Jerry Stackhouse, late of the Central Division-champion Pistons,
has a theory about the psychological effects of a team's sudden
improvement. "When something comes together like it did last year
in Detroit," he says, "the coach and all 12 guys on the team
think they did it. The general manager thought he pushed all the
right buttons. The secretary who poured his coffee thinks she put
just the right amount of sugar in it."
He laughs at the thought that maybe it was the java and not the
Jerry that made the difference last season, when the Pistons went
from missing the playoffs in 2000-01 to a spot in the Eastern
Conference semifinals. But just ask Stackhouse about his new home
in Washington, where he landed in a deal that sent guard Richard
Hamilton to Detroit, and you'll find out who he thought was the
key to the Pistons' turnaround. "Just like I did in Detroit," he
says, "I think I can help a team that wasn't a playoff team
Stackhouse may have a point. After spending the first seven years
of his career as a one-trick pony--launching shots from anywhere
inside half-court--he matured as a player last season, sharing the
rock, playing team defense and shelving his ego for the good of
the team. His reward? He failed to make the All-Star team,
received little MVP consideration and says the Pistons balked at
a new contract that would pay him the maximum he can earn under
NBA rules. "People here really appreciate my value and what I
bring to the team," Stackhouse says of his new home, "more so
than they did in Detroit."
Foremost among the appreciative new teammates is Michael Jordan,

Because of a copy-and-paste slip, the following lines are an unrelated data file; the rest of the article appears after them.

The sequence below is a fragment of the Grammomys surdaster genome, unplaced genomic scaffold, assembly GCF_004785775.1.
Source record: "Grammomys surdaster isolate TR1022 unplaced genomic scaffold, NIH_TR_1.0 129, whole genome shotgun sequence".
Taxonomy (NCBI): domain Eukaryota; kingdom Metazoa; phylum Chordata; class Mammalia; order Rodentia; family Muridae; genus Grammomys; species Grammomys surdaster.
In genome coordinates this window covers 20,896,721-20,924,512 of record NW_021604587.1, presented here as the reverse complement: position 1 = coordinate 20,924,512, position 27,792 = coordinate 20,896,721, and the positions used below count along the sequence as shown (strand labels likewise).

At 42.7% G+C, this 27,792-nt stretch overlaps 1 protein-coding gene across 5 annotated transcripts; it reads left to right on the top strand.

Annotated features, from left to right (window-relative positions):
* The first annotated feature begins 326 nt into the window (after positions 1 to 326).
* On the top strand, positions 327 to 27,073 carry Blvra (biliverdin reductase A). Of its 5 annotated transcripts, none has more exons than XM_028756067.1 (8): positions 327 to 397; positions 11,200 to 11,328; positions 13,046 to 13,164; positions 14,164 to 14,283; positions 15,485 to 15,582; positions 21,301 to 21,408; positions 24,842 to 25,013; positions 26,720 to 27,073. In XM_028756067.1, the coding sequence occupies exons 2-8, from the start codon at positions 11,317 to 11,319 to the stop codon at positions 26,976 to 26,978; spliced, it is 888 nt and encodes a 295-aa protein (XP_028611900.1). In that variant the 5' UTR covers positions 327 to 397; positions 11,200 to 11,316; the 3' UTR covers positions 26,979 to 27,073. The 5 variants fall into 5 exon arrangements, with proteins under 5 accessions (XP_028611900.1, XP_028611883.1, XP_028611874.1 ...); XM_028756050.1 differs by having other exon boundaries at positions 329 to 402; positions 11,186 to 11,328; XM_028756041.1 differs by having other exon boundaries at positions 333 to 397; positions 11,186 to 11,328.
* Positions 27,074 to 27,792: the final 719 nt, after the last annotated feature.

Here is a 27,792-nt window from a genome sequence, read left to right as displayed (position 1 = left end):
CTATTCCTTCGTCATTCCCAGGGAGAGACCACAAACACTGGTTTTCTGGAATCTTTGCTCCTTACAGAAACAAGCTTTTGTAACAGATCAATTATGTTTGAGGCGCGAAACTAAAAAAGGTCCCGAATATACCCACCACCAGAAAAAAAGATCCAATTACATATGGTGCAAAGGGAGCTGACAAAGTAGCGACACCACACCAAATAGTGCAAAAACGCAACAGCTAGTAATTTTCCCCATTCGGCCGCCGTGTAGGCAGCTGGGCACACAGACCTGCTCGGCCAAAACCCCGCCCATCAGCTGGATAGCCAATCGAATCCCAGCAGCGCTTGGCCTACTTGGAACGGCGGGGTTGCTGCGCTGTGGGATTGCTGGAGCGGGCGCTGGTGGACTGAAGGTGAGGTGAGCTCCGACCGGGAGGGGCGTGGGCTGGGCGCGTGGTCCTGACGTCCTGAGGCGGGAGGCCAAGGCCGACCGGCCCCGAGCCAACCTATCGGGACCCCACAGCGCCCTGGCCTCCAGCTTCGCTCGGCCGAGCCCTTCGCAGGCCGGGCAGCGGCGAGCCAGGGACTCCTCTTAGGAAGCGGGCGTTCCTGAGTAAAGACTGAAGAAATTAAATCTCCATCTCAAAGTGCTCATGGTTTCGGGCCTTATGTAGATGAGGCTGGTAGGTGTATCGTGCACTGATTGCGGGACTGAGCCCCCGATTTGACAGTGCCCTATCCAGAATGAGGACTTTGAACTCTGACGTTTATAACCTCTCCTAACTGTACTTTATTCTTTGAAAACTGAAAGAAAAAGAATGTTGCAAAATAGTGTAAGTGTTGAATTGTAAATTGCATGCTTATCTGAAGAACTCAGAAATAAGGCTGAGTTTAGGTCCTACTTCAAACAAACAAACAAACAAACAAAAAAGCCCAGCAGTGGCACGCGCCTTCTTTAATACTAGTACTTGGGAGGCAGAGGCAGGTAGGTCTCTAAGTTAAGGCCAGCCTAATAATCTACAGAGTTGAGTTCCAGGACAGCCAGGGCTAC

39, who's expected to log fewer minutes per game than the 34.9 he
played last season, when wear and tear forced him to miss the
final 22 games. (He had knee surgery in February and has chosen
to sit out the preseason.) The addition of Stackhouse and
free-agent guards Bryon Russell and Larry Hughes should allow
coach Doug Collins to stick to his plan of playing Jordan about
30 minutes a game. Whether Jordan sticks to his own stated
intention of being a sixth man is a different matter. "He's
talked about it," says Stackhouse, "but I know when he starts
smelling that popcorn, he's going to want to be out there from
Which raises the question of how two guys so accustomed to being
the focal point of an offense will mesh. Collins says he sees no
problem in the pairing and professes a love for Stackhouse's
"passion and toughness," while Jordan notes that his new running
mate is physical and "challenges the bigger guys." Translation:
Stackhouse will be attacking the rim so Jordan doesn't have to.
"Mike's talked to me about getting us some free throw attempts,
getting us into the bonus," says Stackhouse. "Either way, we look
at it like it's going to be us and three other guys out there."
In a weak Eastern Conference, the Big Two plus the Other Three
should be enough to confirm Stackhouse's Theory of Me. --C.B.
COLOR PHOTO: BOB ROSATO STAYING POWER More depth among the perimeter players should cut down on Jordan's minutes and keep him fresh.